I indict the leaders because they proved themselves incapable of any insight. They could not and did not see issues and situations in their mutual inter-relationships. Instead, they depended upon certain moral cants, and political fashions, and individual points of honour for their light.
I indict them because they have proved themselves incapable of any foresight. They failed to prepare and plan, organize and train for the struggle that was coming. On the other hand they depended upon their speech-making and essay-writing, and emotional slangs (like the ‘final plunge’) of dubious political effectiveness and revolutionary achievements.
I indict them because they have proved themselves incapable of any retrospection. They have failed to inquire into the causes of the failure of the movement and to take any lesson from it. Instead, they believe that owning and disowning, blaming and blessing can replace the need of an intelligent and honest appreciation of the causes of failure and trying to remedy them next time.
I indict them because they always belittled and insulted those (people like Bose and Jai Prakash) who had any conception of the national goal or who appreciated the magnitude of the problem, or the broad sweep of strategy, the intensity of the struggle ahead, and the national urgency of fighting out the issue, and the inspired impatience to win the battle.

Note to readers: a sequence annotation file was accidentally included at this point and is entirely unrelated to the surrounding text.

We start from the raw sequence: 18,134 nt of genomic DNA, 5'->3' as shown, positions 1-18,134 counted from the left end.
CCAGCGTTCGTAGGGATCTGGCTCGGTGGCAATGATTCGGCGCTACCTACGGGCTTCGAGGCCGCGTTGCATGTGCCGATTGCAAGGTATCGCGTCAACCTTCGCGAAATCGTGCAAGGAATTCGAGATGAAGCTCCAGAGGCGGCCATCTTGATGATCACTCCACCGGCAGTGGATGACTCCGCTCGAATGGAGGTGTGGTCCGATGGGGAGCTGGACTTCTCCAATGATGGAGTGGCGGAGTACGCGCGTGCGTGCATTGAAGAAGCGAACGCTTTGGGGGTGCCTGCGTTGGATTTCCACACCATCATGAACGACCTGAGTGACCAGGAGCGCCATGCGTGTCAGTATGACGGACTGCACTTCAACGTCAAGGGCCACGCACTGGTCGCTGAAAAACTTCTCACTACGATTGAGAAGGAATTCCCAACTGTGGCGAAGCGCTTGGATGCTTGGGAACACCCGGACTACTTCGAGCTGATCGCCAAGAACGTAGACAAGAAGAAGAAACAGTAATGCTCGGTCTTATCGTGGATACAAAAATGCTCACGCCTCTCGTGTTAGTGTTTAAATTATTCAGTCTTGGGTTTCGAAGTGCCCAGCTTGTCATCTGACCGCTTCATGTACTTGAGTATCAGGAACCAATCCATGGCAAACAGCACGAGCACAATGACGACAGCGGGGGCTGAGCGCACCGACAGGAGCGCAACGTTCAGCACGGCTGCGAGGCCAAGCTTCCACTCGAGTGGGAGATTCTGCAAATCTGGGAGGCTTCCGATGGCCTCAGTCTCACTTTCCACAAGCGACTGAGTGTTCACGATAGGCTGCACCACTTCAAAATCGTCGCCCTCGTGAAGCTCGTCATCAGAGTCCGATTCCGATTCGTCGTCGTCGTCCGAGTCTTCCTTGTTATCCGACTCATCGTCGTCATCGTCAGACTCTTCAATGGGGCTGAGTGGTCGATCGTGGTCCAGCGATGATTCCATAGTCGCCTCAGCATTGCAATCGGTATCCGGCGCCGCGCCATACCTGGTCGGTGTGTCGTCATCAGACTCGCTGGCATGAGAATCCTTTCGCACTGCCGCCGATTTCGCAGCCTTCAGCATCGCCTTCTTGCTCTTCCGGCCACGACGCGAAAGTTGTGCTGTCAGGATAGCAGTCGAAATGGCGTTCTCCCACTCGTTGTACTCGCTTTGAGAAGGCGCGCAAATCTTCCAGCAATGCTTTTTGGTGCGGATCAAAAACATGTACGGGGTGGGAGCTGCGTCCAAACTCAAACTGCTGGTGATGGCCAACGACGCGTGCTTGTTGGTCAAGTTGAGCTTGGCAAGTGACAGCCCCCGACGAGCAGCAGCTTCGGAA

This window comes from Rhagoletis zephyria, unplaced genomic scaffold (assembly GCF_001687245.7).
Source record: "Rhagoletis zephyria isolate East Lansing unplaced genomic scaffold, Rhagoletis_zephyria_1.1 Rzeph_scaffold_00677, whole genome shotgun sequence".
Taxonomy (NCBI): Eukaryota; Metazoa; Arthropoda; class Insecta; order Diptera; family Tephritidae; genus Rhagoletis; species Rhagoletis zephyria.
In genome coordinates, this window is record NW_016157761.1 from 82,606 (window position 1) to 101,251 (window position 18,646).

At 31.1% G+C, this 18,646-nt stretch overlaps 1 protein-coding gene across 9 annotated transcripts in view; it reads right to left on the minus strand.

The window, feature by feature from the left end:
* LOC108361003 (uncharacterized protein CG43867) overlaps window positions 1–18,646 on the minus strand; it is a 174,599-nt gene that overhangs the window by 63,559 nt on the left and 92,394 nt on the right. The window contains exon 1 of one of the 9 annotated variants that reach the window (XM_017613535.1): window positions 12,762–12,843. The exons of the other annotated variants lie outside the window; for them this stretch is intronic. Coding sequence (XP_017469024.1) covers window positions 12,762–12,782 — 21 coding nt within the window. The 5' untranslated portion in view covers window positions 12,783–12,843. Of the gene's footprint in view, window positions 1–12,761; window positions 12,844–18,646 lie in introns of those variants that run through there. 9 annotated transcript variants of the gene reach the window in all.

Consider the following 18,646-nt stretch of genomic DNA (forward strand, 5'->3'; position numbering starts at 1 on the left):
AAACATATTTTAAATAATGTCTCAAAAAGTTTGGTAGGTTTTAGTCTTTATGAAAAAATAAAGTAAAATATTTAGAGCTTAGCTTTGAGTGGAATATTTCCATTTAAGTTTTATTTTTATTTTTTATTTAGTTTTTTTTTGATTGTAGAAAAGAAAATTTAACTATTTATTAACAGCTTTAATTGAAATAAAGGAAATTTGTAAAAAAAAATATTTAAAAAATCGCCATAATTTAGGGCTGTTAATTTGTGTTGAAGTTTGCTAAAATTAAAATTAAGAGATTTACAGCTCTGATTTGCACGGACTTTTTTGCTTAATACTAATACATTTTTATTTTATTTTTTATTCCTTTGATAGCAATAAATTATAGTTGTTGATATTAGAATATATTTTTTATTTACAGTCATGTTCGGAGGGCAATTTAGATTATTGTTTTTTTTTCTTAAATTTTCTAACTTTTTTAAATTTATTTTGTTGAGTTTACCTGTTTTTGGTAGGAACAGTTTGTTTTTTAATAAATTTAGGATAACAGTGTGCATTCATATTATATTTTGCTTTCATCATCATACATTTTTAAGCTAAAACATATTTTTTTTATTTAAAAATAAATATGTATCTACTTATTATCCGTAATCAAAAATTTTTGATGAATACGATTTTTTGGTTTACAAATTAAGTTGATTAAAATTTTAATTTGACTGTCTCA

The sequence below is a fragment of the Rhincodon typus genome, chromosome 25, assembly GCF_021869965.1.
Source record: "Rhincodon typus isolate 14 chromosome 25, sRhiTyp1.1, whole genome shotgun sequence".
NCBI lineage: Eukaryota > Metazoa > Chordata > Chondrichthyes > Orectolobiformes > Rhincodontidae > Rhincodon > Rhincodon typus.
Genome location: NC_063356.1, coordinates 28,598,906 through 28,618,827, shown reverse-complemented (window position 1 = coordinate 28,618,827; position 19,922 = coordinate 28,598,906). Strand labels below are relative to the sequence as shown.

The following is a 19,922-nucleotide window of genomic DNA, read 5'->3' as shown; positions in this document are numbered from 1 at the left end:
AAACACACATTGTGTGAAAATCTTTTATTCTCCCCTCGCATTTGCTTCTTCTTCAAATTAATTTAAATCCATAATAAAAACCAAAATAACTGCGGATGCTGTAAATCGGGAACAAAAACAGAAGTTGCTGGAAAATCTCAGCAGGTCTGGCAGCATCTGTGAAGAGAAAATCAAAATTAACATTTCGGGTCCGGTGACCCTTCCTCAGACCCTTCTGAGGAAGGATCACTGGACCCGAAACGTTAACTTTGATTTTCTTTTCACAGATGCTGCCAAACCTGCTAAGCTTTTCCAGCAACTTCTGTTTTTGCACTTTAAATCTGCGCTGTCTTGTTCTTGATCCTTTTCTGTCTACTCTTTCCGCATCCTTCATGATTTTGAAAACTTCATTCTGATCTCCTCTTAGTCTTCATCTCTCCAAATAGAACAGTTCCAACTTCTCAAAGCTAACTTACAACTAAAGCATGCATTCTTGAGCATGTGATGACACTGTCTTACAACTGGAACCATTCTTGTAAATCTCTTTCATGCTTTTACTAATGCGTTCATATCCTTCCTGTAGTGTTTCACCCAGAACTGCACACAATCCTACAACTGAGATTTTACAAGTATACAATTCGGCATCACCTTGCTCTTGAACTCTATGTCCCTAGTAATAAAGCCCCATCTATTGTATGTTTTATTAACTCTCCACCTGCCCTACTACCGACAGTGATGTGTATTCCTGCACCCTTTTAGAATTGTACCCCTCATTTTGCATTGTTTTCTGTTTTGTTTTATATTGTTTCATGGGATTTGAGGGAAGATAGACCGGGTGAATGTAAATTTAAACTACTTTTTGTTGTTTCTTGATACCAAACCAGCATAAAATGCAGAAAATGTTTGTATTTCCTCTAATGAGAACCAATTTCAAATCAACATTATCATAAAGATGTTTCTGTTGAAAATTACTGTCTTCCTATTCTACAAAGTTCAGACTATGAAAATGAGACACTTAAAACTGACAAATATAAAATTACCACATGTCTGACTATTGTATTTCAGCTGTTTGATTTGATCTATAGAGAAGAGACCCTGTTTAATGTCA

They are not equal to the responsibility of a nation’s leadership. They can neither read history, nor take advantage of it, not shape it; nor listen, follow and respect those who can do it.
I shall close with an appeal to all those who have an intelligent and critical interest in our national politics. Our leaders think and behave as if leadership is a privilege which anyone can earn if he has enough money and leisure and if he can afford to come out periodically to appear on the stage or platform to treat an admiring audience to some moral slangs and political slogans. We should see that leadership is also a responsibility, a care, a trust, and those who offer to shoulder them are also accountable. Is it not a reflection on India’s thinking revolutionaries to find, that after such a criminal mess-up and fiasco, as the 42 movement, the leaders after their comfortable refuge in the prison, should again go about with the same old highly self-satisfied looks, indulging in the same promises and hopes, believing in their ideas—or rather the lack of them—their audience and of course their speeches, in the self-same way, in the same state of complete self-delusion and self-hypnotism, without being even once challenged or questioned?